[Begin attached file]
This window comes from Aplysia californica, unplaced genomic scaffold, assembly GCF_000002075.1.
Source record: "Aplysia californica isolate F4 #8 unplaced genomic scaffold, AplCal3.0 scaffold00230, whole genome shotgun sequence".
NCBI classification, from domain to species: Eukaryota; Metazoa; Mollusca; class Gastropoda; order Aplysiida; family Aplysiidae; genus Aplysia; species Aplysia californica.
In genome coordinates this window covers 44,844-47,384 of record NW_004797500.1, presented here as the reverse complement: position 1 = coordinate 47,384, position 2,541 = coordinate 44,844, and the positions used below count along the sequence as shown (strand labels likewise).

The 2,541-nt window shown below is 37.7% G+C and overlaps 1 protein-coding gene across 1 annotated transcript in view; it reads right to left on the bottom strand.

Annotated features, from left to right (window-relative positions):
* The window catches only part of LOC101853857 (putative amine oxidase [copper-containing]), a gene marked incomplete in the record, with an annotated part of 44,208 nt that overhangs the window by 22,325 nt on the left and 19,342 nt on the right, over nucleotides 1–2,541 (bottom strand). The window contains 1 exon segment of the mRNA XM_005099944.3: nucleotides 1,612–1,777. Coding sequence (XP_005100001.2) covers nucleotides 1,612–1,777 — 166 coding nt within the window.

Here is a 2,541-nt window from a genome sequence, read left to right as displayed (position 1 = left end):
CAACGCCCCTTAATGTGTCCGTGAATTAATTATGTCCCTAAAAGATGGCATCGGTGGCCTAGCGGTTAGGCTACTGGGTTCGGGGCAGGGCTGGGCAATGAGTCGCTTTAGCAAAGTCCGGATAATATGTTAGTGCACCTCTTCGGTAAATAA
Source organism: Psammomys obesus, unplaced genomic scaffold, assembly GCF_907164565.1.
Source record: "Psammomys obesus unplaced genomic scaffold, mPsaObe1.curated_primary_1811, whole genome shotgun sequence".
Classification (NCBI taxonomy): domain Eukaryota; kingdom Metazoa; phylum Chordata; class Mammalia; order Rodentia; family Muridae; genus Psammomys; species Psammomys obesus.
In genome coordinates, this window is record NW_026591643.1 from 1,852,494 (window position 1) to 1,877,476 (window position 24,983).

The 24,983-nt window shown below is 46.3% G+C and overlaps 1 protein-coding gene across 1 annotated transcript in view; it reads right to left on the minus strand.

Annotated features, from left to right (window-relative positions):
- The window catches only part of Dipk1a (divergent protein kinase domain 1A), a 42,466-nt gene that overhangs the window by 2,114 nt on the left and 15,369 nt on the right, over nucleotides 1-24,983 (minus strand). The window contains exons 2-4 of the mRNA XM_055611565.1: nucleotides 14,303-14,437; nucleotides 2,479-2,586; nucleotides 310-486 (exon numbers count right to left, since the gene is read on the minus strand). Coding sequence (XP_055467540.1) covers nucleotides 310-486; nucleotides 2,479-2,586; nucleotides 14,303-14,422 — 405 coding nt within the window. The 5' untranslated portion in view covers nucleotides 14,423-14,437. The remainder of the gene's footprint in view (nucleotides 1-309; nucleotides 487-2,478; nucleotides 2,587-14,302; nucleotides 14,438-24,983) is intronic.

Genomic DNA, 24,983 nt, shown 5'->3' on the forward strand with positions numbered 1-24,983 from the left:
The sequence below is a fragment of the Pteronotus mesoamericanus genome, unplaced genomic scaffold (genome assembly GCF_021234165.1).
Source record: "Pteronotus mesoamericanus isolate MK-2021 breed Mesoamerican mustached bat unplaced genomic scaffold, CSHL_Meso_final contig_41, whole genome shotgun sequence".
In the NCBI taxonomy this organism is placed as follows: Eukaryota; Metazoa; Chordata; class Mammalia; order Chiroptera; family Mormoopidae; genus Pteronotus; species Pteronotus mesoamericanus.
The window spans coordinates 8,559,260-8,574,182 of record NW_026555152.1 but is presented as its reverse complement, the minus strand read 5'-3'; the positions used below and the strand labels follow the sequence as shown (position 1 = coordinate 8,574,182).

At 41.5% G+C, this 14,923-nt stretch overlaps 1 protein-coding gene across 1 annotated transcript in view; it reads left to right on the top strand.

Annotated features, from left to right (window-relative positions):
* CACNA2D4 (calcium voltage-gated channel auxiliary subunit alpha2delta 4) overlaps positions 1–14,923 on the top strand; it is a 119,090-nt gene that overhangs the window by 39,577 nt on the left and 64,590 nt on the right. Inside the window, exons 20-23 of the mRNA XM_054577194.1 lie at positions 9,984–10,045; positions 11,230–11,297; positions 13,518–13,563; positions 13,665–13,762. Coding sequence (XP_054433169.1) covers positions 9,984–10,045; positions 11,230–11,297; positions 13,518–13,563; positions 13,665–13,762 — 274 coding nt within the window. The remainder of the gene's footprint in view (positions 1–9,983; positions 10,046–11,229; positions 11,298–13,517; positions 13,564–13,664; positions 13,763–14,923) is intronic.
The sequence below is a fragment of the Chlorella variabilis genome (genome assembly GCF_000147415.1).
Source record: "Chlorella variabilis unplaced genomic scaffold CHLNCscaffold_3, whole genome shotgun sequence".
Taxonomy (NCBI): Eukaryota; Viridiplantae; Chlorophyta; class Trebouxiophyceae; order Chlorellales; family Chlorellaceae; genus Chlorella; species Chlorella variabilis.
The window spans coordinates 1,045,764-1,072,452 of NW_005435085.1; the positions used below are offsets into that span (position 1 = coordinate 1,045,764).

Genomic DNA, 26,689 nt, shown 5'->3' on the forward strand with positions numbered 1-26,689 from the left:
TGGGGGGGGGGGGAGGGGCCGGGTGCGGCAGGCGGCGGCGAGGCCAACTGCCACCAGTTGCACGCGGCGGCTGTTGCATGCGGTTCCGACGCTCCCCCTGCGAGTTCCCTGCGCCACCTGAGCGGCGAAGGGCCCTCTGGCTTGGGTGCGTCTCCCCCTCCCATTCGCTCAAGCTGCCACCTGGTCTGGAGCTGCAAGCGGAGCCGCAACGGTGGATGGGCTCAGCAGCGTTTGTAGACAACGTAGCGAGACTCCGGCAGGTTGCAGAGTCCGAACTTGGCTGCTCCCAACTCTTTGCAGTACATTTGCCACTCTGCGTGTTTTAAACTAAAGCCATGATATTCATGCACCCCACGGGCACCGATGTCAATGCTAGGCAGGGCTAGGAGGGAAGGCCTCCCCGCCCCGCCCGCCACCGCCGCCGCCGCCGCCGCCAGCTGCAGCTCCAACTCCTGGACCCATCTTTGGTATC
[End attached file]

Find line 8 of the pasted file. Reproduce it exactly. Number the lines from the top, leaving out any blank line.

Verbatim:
Here is a 2,541-nt window from a genome sequence, read left to right as displayed (position 1 = left end):